Corporate political strategy

Lagos, Rascality in Governance, and the Socially Irresponsible “Land Use Charge Law”

Lagos is the economic capital of the Federal Republic of Nigeria. If you are doing business in Nigeria and you are not yet in Lagos, then you are seen as unserious. However, the recent multiple levies and arbitrary changes in taxes and levies in this metropolitan city has began to push businesses to neighbouring States, especially Ogun State, being the biggest beneficiary of the rascality of the Lagos State Government.

The current governor of Lagos, Akinwunmi Ambode, is from the ruling party, APC. He is seen as a godson of Senator Bola Ahmed Tinubu, a former governor of the State and the leader of the ruling party. Ambode’s 4-year term will expire in 2019 and he will be seeking re-election in 2019. However, in a desperate move to raise government revenue to close the huge infrastructural deficit in Lagos State and achieve the economic and societal status of Wakanda, there has been several arbitrary fiddling with some laws and regulations in the past two years. However, such revenue generation drive should not be at the expense of the well being of the individual and corporate citizens of the State. These actions may also become a sour point for Ambode during the next electioneering season.

In February 2018, the Lagos State Government repealed its 2001 Land Use Charge Law, and replaced it with a new Land Use Charge Law, 2018. Based on this new law, demand notices based on the new rates were issued from the same month. These recently announced changes to the Land Use Charge law will make property owners to face between 100-500% increases in their land use charges. This astronomical increase is due to the adoption of the government-determined market value, and not just rate increases alone. Depending on whether the property is residential or commercial, the newly approved land use charge rates goes as high as 0.76% (previous maximum rate was about 0.39%) and is charged on the basis of a government determined market value of the property without any benefit of an independent valuation. In the UK, the high end properties attracts land use charges in the region of 0.32%, less than half being charged by the Lagos State Government, a metropolitan city with inadequate and dilapidated government infrastructures when compared with the UK.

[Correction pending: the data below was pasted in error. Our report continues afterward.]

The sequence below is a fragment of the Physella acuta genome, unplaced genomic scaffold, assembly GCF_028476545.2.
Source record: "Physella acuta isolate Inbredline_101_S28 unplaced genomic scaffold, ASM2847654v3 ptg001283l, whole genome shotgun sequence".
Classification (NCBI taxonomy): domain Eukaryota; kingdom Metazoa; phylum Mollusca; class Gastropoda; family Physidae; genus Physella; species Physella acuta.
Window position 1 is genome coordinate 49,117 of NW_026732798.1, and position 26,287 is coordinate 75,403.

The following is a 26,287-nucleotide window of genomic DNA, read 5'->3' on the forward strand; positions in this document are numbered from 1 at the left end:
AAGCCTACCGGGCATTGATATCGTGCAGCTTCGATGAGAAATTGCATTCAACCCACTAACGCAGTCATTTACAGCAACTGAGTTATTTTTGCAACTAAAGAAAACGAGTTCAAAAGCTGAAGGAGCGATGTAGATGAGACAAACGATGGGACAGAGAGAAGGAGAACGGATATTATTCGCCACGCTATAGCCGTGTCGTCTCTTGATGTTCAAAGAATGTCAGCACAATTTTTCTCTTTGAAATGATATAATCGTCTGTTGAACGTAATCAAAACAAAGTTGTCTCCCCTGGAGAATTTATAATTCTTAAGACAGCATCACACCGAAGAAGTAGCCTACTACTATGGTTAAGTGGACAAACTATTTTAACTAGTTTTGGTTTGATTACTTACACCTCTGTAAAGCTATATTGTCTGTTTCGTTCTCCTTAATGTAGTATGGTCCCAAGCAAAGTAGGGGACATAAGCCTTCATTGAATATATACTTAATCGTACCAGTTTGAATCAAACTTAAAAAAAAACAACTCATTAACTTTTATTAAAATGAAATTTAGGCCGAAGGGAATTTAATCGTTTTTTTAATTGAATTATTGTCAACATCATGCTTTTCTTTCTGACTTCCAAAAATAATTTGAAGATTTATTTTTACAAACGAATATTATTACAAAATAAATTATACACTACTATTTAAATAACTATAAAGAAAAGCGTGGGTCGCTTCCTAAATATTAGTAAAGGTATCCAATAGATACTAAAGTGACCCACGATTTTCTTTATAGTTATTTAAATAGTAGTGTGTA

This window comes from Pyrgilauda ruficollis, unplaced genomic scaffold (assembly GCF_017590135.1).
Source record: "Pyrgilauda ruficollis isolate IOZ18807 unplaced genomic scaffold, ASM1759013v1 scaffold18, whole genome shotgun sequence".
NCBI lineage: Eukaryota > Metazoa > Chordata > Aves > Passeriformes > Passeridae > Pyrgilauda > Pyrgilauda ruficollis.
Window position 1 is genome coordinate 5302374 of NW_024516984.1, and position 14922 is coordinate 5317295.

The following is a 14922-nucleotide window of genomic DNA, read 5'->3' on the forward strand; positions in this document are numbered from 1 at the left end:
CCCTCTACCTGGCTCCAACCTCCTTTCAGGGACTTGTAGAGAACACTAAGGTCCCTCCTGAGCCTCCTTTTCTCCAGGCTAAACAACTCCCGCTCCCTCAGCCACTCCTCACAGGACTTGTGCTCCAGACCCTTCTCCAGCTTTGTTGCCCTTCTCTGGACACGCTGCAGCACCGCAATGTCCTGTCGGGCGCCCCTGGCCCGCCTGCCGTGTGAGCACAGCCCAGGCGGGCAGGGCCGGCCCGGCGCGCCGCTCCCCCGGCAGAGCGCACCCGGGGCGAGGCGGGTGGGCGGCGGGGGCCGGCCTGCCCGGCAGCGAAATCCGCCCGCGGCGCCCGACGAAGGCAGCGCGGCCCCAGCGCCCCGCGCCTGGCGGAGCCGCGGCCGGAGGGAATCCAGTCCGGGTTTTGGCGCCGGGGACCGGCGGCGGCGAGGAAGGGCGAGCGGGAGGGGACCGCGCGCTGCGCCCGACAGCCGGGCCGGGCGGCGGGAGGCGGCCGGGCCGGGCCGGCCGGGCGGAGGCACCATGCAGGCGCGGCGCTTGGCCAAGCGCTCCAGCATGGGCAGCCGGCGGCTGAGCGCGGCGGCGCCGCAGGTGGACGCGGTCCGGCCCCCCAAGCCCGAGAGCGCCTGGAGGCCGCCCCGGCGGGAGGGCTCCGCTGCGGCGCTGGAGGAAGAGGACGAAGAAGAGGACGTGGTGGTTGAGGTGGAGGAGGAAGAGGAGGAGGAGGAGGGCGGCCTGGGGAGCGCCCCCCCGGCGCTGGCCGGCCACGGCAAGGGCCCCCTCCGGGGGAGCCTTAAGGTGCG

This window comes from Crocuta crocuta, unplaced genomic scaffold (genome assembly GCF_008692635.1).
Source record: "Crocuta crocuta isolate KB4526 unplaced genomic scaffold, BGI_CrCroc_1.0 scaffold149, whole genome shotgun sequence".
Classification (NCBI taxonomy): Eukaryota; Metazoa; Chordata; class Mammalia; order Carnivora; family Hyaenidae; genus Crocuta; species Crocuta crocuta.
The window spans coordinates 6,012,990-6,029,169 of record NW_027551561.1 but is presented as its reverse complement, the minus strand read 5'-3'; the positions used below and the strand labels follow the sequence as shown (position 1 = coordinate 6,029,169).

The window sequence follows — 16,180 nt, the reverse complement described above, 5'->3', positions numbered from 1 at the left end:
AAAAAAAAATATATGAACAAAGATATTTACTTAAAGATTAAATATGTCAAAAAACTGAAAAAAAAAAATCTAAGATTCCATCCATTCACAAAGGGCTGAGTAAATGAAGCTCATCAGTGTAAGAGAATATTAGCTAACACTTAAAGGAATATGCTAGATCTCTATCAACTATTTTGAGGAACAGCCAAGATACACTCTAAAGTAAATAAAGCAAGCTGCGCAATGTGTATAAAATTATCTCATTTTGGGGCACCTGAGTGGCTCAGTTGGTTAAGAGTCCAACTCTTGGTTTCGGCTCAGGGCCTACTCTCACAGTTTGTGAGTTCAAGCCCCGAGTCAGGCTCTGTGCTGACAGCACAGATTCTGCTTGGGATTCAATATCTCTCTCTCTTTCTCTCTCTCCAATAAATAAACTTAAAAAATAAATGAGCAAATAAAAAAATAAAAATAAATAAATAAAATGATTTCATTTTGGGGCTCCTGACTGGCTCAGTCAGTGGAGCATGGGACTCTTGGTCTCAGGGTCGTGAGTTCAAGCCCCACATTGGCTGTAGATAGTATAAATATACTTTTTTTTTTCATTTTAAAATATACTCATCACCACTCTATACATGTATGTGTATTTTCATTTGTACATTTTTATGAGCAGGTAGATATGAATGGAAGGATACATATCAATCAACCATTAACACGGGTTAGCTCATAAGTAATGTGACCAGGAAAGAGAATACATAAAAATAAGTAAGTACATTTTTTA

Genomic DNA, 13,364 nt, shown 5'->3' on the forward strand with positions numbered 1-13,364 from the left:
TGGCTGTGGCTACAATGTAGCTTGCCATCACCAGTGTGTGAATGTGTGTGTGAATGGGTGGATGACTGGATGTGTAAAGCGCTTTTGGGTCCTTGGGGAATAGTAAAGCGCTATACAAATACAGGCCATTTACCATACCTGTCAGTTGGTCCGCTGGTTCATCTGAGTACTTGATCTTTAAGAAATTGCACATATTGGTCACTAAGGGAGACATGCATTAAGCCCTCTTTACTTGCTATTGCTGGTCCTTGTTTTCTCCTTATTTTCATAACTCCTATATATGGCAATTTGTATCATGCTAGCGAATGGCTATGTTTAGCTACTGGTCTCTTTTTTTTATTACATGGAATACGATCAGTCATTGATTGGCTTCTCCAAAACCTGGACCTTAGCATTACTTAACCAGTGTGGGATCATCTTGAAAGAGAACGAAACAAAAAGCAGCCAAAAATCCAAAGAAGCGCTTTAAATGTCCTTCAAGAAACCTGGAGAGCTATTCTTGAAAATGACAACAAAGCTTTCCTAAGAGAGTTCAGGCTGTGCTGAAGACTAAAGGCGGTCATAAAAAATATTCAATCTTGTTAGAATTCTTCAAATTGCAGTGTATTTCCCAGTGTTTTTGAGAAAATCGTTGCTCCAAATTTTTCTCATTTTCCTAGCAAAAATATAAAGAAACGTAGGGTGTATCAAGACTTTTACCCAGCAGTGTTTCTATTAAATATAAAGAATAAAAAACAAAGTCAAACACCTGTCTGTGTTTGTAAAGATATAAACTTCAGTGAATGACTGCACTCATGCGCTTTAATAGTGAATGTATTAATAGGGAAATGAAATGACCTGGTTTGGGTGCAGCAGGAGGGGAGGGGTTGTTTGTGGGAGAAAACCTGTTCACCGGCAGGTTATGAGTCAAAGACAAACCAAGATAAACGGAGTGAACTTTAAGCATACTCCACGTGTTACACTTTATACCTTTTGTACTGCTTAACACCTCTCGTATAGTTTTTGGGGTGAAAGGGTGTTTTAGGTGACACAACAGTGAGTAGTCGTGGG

These increases in the property tax rates and charges will have an adverse effect on the costs of doing business in Lagos. Property owners may seek to optimise the payback period of their property investments, which includes the building costs and related annual property taxes, by indirectly transferring a substantial part of such burdens to their customers. However, market forces of demand and supply will determine the extent to which landlords can transfer such burdens to their tenants. Due to the huge impact on properties being used for commercial purposes (both residential and office uses) by these draconian increases in rates and charges, both SMEs and large businesses are significantly impacted. As a result, several companies, under the auspices of the National Employers Consultative Assembly (NECA), Manufacturers Association of Nigeria (MAN) and the Organised Private Sector (OPS) have been spitting fire on this issue. However, businesses are encouraged to ensure full compliance with the law to avoid any disruption to their businesses by Alpha-Beta and its agents, unless a company is a party to a court action against this obnoxious law.